What To Do When Back Pain Treatments Cause Bathroom Issues

Category: Back Pain | Author: Stefano Sinicropi | Date: August 31, 2017

Back Pain Causing Bathroom Issues

If spine pain is making it difficult to go to the bathroom, you should seek out medical attention as soon as possible because it could lead to life threatening conditions. But what if your back pain treatments are causing some bowel discomfort or constipation? Or what if spine surgery makes it difficult to maneuver around in the bathroom? Today, we share five tips for what you should do if back pain treatment is messing with your bathroom routine.

Ask Your Doctor About Different Opioids

One of the main side effects of many opioids and prescription drugs is constipation. Ask your spine specialist if there are any different medications that could provide similar relief without backing up your system. This may not be possible right away, but as pain diminishes and you are weaned off opioids, this should be an option.

Stay Hydrated

Constipation worsens if you are dehydrated, so make sure you are drinking plenty of fluids during your recovery. Even if it doesn’t seem like you’re losing a lot of fluids because spine surgery has left your restricted to your house, make it a point to always have a water bottle near your side. It will also help healthy blood reach your spine, which aids in recovery.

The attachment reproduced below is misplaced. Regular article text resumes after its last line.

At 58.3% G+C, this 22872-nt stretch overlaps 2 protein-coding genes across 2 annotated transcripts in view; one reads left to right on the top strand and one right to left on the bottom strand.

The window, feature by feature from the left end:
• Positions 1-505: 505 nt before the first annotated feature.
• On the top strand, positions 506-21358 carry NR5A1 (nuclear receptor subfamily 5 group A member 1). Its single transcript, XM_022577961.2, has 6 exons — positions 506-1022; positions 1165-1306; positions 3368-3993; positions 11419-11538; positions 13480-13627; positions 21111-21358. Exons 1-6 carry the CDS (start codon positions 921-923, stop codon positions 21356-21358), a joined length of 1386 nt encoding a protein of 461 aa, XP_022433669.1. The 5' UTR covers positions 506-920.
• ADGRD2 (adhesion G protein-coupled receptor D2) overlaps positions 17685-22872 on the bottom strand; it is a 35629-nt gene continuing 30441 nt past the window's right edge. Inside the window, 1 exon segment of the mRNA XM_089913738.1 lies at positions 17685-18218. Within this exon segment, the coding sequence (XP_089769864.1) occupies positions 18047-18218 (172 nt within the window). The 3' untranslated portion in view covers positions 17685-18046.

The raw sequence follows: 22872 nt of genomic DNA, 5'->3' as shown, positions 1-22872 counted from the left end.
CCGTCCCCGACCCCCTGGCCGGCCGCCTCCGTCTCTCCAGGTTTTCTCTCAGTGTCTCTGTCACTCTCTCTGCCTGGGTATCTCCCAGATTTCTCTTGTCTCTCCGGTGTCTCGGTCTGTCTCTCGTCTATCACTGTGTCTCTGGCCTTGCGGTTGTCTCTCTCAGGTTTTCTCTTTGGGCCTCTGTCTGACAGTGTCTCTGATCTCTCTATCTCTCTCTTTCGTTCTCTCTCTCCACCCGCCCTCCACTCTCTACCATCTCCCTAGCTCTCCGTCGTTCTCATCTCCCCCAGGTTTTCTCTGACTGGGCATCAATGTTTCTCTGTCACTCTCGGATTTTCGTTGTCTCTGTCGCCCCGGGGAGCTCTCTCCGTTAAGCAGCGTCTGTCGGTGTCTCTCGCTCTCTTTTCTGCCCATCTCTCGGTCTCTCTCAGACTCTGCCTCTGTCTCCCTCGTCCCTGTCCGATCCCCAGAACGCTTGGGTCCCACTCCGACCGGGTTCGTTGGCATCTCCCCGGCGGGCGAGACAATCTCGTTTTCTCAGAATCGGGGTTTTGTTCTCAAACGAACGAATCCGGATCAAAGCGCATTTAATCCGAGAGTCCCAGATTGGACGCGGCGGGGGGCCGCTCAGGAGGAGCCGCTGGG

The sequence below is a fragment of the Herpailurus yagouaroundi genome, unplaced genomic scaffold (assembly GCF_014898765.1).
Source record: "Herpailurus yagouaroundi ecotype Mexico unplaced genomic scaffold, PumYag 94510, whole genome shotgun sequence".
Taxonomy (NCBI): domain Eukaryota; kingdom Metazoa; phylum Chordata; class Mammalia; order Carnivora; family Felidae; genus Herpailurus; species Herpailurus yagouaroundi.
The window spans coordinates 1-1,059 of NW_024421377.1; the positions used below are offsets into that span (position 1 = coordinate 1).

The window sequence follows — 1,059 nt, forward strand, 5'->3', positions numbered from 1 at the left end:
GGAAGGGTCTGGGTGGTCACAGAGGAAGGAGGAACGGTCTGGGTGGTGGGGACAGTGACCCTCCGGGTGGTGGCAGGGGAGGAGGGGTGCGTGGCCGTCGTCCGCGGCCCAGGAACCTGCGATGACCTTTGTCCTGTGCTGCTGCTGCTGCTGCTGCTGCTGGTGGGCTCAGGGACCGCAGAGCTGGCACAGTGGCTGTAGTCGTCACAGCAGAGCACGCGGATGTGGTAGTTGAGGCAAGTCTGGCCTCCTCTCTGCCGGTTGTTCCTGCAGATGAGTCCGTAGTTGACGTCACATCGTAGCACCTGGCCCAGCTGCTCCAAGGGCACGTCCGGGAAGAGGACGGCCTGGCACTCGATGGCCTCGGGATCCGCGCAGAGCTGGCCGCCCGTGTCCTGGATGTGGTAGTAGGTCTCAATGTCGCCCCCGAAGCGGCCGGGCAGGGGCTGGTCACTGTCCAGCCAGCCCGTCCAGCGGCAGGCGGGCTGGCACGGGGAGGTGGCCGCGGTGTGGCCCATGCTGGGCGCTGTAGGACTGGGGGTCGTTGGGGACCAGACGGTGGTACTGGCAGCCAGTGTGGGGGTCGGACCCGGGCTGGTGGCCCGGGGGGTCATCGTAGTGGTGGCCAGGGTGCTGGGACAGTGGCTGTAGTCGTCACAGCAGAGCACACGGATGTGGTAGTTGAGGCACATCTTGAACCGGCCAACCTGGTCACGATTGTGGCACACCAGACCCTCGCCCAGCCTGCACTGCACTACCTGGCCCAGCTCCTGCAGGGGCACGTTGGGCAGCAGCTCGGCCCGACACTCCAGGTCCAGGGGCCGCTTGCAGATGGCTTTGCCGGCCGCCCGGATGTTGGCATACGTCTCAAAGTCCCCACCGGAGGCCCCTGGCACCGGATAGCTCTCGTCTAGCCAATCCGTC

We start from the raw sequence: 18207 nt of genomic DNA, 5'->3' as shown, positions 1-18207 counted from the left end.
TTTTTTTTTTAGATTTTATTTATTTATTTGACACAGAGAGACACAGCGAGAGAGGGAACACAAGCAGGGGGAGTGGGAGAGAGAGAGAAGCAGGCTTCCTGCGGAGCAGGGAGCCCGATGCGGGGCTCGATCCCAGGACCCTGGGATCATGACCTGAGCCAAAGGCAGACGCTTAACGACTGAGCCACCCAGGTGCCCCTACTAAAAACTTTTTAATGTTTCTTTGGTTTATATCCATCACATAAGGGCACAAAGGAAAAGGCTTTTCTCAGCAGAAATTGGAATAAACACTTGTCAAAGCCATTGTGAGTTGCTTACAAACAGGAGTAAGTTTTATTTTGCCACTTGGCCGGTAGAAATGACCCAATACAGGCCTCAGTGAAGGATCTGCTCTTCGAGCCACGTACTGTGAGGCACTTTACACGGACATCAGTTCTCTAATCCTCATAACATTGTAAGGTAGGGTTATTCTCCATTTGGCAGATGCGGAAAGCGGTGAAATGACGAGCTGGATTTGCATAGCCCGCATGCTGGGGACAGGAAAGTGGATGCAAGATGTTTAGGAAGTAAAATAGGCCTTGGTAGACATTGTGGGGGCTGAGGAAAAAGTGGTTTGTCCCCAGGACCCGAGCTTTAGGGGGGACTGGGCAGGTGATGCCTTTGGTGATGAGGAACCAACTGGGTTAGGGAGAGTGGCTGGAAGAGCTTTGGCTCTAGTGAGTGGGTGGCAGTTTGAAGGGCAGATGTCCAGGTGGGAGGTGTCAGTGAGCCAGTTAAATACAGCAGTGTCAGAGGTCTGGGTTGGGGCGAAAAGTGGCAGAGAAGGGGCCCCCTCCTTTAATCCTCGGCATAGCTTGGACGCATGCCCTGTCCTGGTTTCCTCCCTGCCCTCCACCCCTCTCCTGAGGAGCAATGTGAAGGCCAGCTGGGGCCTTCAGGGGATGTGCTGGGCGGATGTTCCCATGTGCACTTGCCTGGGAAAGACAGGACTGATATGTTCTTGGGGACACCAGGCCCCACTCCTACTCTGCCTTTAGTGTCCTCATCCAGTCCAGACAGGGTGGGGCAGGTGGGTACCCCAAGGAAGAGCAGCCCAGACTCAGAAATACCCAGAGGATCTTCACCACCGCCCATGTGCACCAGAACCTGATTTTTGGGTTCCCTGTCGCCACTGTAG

Assistive Objects

If your troubles in the bathroom are simply confined to mobility issues due to a recent operation, invest in some assistive devices. Hand rails and seat raisers can make it easier for you to get on and off the toilet without stressing your spine. If you know you’re going to have trouble moving after surgery, invest in these products prior to your operation.

Diet Changes

Another thing you can do to help your digestive system after a spinal operation if to ensure you are getting a nutritious and balanced diet full of fruits and vegetables. Fatty foods and fried foods can clog up your system and lead to bloating or constipation. Soluble fiber like flax and oats are great additions to your diet as well.

Stool Softeners or Laxatives

Some doctors may suggest that you pair your opioid regimen with a nonprescription laxative, while others will wait to see how your body handles the opioid. Ask your doctor which type of stool softener or laxative they recommend should you experience constipation. If you are concerned about how these pills may affect your system, you can try to naturally spur your digestive system with a bit of exercise, if it is safe to do so after treatment.

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